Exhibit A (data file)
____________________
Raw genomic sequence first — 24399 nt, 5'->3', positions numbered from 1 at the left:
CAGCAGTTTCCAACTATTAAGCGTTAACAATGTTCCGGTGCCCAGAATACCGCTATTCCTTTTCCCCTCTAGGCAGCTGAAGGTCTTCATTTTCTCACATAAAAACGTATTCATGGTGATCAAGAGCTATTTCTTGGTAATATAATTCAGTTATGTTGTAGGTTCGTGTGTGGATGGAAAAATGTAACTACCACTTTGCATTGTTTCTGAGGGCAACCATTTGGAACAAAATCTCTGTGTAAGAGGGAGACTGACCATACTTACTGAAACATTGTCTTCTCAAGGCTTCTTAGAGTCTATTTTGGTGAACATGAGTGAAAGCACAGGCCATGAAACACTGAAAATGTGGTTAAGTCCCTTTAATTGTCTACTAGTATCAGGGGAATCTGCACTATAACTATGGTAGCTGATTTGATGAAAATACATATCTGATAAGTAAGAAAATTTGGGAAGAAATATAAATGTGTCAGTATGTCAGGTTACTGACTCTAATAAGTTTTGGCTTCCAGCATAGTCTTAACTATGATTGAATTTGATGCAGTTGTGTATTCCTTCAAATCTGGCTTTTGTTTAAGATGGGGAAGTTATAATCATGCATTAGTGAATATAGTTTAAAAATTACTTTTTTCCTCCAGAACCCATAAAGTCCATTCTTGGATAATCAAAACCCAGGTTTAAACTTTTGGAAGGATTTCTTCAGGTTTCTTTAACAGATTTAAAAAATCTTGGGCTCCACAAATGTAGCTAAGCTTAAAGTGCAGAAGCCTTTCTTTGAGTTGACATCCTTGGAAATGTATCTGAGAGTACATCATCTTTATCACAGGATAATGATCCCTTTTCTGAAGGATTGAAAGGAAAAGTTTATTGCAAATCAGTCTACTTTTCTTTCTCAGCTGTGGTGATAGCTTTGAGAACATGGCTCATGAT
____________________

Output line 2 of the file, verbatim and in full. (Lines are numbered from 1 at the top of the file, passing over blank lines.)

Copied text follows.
CAGCAGTTTCCAACTATTAAGCGTTAACAATGTTCCGGTGCCCAGAATACCGCTATTCCTTTTCCCCTCTAGGCAGCTGAAGGTCTTCATTTTCTCACATAAAAACGTATTCATGGTGATCAAGAGCTATTTCTTGGTAATATAATTCAGTTATGTTGTAGGTTCGTGTGTGGATGGAAAAATGTAACTACCACTTTGCATTGTTTCTGAGGGCAACCATTTGGAACAAAATCTCTGTGTAAGAGGGAGACTGACCATACTTACTGAAACATTGTCTTCTCAAGGCTTCTTAGAGTCTATTTTGGTGAACATGAGTGAAAGCACAGGCCATGAAACACTGAAAATGTGGTTAAGTCCCTTTAATTGTCTACTAGTATCAGGGGAATCTGCACTATAACTATGGTAGCTGATTTGATGAAAATACATATCTGATAAGTAAGAAAATTTGGGAAGAAATATAAATGTGTCAGTATGTCAGGTTACTGACTCTAATAAGTTTTGGCTTCCAGCATAGTCTTAACTATGATTGAATTTGATGCAGTTGTGTATTCCTTCAAATCTGGCTTTTGTTTAAGATGGGGAAGTTATAATCATGCATTAGTGAATATAGTTTAAAAATTACTTTTTTCCTCCAGAACCCATAAAGTCCATTCTTGGATAATCAAAACCCAGGTTTAAACTTTTGGAAGGATTTCTTCAGGTTTCTTTAACAGATTTAAAAAATCTTGGGCTCCACAAATGTAGCTAAGCTTAAAGTGCAGAAGCCTTTCTTTGAGTTGACATCCTTGGAAATGTATCTGAGAGTACATCATCTTTATCACAGGATAATGATCCCTTTTCTGAAGGATTGAAAGGAAAAGTTTATTGCAAATCAGTCTACTTTTCTTTCTCAGCTGTGGTGATAGCTTTGAGAACATGGCTCATGAT